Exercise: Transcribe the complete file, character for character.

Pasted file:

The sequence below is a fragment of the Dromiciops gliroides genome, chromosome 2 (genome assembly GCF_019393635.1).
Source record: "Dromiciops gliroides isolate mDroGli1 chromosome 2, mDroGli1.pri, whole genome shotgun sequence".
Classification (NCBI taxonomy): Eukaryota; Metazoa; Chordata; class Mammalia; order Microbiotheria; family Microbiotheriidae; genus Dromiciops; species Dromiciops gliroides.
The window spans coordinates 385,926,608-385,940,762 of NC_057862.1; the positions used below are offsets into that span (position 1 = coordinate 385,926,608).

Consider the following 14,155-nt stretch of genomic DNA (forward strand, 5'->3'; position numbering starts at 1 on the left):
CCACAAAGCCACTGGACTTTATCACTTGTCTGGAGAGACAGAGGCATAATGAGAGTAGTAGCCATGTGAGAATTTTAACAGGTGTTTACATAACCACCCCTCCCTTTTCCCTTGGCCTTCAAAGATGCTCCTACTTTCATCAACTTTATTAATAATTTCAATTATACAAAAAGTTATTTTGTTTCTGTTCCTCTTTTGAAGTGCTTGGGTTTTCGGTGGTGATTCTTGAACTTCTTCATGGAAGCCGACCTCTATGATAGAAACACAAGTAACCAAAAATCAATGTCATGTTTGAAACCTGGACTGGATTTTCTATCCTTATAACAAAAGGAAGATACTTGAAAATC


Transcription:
The sequence below is a fragment of the Dromiciops gliroides genome, chromosome 2 (genome assembly GCF_019393635.1).
Source record: "Dromiciops gliroides isolate mDroGli1 chromosome 2, mDroGli1.pri, whole genome shotgun sequence".
Classification (NCBI taxonomy): Eukaryota; Metazoa; Chordata; class Mammalia; order Microbiotheria; family Microbiotheriidae; genus Dromiciops; species Dromiciops gliroides.
The window spans coordinates 385,926,608-385,940,762 of NC_057862.1; the positions used below are offsets into that span (position 1 = coordinate 385,926,608).

Consider the following 14,155-nt stretch of genomic DNA (forward strand, 5'->3'; position numbering starts at 1 on the left):
CCACAAAGCCACTGGACTTTATCACTTGTCTGGAGAGACAGAGGCATAATGAGAGTAGTAGCCATGTGAGAATTTTAACAGGTGTTTACATAACCACCCCTCCCTTTTCCCTTGGCCTTCAAAGATGCTCCTACTTTCATCAACTTTATTAATAATTTCAATTATACAAAAAGTTATTTTGTTTCTGTTCCTCTTTTGAAGTGCTTGGGTTTTCGGTGGTGATTCTTGAACTTCTTCATGGAAGCCGACCTCTATGATAGAAACACAAGTAACCAAAAATCAATGTCATGTTTGAAACCTGGACTGGATTTTCTATCCTTATAACAAAAGGAAGATACTTGAAAATC